EAST LINTON, Scotland - A modern take on the age-old farming technique of plowing charred plants into the soil could help tackle climate change and even food security, according to researchers in Scotland.

Their study is looking at biochar, a charcoal like substance produced from heating farm or food waste, which when plowed into the soil can store the greenhouse gas carbon dioxide and may help retain nutrients and water.

The process of making biochar also produces low-carbon energy, including heat and an energy-rich gas which can be burned to produce electricity.

The farmer can use his agricultural residues to produce clean energy. He is off-setting the fossil fuel usage that he would ordinarily have, said Jason Cook, a PhD student at Edinburgh University.

By applying the char to the land he would (also) mitigate the need for oil-derived fertilizers, and lock away the greenhouse gas carbon dioxide.

We don't understand everything -- but it does have huge potential, he said. Some scientists have questioned the benefit of biochar for soil fertility.

Cook is in the second year of biochar field trials at Stonelaws Farm in picturesque East Lothian. It is farmed by Colin Hunter, who remembers a similar technique being used when he was a child.

The farm I was brought up on used to take the ash from the local village and put it on the soil and what we found was that we always got a higher yield on that area of the ground that had the ash put on it, he said.

Hunter has already adopted several environmentally friendly practices including minimum tillage which means he no longer ploughs his fields, reducing his carbon footprint and improving soil quality.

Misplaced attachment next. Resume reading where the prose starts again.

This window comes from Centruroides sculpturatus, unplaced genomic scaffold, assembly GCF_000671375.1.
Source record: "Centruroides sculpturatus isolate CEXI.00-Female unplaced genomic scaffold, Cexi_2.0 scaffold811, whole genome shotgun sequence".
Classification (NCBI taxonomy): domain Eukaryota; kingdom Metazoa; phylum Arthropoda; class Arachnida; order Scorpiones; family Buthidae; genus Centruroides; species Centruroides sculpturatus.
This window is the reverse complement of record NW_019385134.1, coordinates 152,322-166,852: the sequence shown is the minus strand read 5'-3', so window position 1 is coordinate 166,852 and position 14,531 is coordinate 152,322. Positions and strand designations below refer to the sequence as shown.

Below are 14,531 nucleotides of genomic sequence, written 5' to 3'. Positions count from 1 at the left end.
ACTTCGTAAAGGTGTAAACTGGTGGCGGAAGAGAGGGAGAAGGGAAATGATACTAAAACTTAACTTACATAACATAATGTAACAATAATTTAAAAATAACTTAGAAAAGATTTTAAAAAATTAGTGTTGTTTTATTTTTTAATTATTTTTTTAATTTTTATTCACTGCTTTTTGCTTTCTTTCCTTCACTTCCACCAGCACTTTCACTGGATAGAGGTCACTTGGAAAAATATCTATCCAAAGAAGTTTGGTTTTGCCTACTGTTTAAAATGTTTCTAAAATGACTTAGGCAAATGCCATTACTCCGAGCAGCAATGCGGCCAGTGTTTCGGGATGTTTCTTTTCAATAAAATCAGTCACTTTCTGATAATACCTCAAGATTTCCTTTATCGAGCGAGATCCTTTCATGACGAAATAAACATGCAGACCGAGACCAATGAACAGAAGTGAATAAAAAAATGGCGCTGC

He has also diversified from simply growing oilseed rape, winter wheat and spring barley and now lets holiday cottages on the farm. He says he is particularly interested in harnessing the heat from the biochar production process for both the cottages and his grain drier.


Biochar is made by heating plants or wood in airtight conditions to produce a carbon-rich residue. Plants absorb carbon from the atmosphere as they grow. Subsequently storing it in the soil removes the greenhouse gas from the atmosphere.

One scientist estimated that turning 27 percent of global crop waste into biochar and plowing this into the soil could store 0.2 billion tonnes of carbon annually, compared with more than 8 billion tonnes annual global emissions from burning fossil fuels.

Dr Simon Shackley of the UK Biochar Research Center says farmers should be paid for trapping greenhouse gases in the soil. U.S. Agriculture Secretary Tom Vilsack said that payments for low-carbon farm practices will be a vital component of a planned U.S. $80 billion cap and trade scheme.

But the idea of using charcoal to lock greenhouse gases in the soil has critics, ringing alarm bells among some environmentalists that it could spur deforestation. Its chief problem may be that it is barely proven on a commercial scale - something Cook wants to change.

Climate change is real, it is happening and things need to be done here and now about it and this seems a remarkable way of actually doing something about it, he said.
(Reporting by Stuart McDill; editing by Gerard Wynn)